In a deal with federal authorities, former UAW President Gary Jones faces up to five years in prison after pleading guilty to embezzling more than $1 million in union funds for his personal use and to a separate count of tax evasion while the union remains under scrutiny.
“With UAW President Gary Jones’ guilty plea today, we move into a new phase of the Justice Department’s investigation of the UAW,” Matthew Schneider, the U.S. Attorney for the Eastern District of Michigan, said in a statement.
“While our criminal cases and the investigation of criminal conduct by individuals and entities continue, we will shift our focus to reforming the UAW so it serves the working men and women of the union first and foremost,” Schneider said in a statement released after Jones’ video hearing. “I look forward to meeting with UAW President Rory Gamble as soon as possible to have these important discussions.”
The UAW has cooperated with federal authorities and handed over 1 million pages of documents to federal authorities during the investigation, which became public in the summer of 2017, union spokesman Brian Rothenberg said.
In a statement issued after Jones’ plea, Gamble said the union is working to put the scandal created by Jones and other union officers behind it.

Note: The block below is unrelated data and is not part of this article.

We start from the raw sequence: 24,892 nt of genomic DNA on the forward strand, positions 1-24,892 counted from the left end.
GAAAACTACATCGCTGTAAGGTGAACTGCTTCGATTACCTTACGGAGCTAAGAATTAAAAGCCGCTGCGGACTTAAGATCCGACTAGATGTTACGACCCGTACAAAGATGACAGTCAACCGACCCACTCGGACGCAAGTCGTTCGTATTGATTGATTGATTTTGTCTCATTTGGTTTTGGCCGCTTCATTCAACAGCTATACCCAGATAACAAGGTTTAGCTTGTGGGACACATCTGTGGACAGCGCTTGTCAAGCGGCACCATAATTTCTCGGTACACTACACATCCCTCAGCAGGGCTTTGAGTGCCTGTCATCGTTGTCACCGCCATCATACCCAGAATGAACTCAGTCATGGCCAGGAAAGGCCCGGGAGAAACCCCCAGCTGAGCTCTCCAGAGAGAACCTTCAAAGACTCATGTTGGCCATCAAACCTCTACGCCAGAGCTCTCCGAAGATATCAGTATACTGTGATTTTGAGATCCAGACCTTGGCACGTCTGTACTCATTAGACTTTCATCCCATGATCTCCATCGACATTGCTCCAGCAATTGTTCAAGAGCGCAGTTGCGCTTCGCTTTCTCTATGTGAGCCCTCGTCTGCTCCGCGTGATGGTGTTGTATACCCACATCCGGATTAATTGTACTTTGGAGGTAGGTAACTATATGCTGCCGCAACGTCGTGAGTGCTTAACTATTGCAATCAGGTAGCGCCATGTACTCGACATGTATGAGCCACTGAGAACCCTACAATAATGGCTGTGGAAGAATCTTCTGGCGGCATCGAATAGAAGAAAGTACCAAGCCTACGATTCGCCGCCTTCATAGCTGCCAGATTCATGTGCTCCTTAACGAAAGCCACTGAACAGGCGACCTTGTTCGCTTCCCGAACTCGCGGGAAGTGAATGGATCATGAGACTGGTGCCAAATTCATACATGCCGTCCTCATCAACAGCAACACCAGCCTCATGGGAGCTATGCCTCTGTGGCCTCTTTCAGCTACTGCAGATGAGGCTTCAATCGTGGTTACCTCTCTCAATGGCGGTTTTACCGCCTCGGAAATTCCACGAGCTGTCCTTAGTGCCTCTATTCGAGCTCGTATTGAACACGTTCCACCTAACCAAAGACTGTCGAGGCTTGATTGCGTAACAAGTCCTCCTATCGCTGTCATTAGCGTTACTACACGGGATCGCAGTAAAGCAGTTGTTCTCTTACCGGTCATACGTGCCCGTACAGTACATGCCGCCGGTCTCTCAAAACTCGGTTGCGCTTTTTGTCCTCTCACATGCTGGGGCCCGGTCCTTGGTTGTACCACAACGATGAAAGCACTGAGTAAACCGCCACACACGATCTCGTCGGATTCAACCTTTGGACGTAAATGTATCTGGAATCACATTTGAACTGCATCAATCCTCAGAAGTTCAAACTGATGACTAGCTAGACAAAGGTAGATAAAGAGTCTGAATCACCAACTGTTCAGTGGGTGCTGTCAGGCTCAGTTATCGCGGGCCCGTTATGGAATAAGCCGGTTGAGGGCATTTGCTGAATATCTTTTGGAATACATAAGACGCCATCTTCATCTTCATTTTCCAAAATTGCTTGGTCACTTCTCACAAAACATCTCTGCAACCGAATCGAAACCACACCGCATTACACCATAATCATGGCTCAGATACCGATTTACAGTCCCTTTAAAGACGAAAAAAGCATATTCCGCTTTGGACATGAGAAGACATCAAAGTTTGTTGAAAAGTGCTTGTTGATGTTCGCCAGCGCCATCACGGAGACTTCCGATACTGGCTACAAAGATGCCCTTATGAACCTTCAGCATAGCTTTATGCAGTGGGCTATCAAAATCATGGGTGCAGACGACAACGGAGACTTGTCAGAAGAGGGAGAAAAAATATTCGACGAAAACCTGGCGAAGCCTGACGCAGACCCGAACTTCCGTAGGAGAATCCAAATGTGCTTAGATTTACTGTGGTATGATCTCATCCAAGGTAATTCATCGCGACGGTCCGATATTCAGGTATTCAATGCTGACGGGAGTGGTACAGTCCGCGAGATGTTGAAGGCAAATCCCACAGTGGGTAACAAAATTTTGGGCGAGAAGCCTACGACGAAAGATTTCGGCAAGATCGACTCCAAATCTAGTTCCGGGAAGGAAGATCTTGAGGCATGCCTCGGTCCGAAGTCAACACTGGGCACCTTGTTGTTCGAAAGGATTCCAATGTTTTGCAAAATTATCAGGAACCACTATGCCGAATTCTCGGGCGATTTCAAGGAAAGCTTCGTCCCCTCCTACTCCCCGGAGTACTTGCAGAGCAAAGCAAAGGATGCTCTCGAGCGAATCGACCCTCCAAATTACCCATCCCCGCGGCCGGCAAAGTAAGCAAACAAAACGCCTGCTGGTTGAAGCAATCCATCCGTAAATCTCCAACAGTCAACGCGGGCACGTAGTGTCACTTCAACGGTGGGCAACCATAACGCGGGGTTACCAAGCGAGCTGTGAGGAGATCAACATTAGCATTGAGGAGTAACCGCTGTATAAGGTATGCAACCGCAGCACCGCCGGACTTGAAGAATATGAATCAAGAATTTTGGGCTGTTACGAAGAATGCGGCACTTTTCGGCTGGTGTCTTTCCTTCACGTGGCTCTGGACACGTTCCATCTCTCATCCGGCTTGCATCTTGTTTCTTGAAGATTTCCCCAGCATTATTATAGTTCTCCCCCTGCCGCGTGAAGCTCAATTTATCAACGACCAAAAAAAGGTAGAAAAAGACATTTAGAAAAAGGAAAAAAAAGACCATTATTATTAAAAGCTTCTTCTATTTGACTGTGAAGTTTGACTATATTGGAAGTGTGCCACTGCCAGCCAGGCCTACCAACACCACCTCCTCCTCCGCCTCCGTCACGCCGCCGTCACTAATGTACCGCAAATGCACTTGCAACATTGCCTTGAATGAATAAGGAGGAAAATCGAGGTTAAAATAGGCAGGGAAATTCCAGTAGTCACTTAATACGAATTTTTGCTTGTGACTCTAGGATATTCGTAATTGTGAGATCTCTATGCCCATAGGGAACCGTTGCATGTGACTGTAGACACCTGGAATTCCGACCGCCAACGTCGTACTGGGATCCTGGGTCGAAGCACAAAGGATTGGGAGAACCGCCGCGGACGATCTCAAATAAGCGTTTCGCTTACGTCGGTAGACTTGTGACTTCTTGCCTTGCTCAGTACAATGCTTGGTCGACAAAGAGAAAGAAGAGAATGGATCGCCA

“Our Union and mission will always be more powerful and resilient than any single individual or obstacle,” said Gamble, who succeeded Jones as union president. “As we close this chapter, we will continue to focus on implementing the necessary reforms to protect our members.”
Reading from a prepared statement, Jones said he was sorry for betraying his “UAW family, his wife and daughters and their families.”
U.S. District Judge Paul Borman set Jones’ sentencing for Oct. 6.
Jones is the 14th defendant to be convicted in connection with the ongoing criminal investigation into corruption within the UAW or relating to illegal payoffs to UAW officials by Fiat Chrysler executives.
The union says it has tightened up its accounting procedures and spending practices, which had been exploited by senior officers such as Jones and other UAW officials, including former vice presidents Norwood Jewell and Joe Ashton.
The reforms prevent UAW officers from setting up personal charities and other funds that have been misused in the past. More reforms are planned, Gamble says.